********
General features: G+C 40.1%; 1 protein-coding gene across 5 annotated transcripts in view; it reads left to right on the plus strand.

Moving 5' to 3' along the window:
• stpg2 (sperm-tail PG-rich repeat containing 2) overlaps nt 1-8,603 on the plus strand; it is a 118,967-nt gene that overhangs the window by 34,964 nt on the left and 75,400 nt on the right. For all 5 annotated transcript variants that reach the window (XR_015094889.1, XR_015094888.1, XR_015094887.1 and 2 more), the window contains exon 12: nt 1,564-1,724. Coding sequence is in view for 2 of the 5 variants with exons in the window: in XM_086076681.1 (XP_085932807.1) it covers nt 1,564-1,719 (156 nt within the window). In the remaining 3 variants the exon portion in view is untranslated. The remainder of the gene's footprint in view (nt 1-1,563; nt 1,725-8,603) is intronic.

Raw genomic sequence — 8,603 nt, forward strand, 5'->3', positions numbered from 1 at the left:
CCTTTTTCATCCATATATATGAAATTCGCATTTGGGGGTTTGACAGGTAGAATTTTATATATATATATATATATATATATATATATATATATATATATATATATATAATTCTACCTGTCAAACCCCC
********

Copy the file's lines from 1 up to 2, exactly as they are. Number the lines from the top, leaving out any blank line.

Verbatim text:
General features: G+C 40.1%; 1 protein-coding gene across 5 annotated transcripts in view; it reads left to right on the plus strand.

Moving 5' to 3' along the window: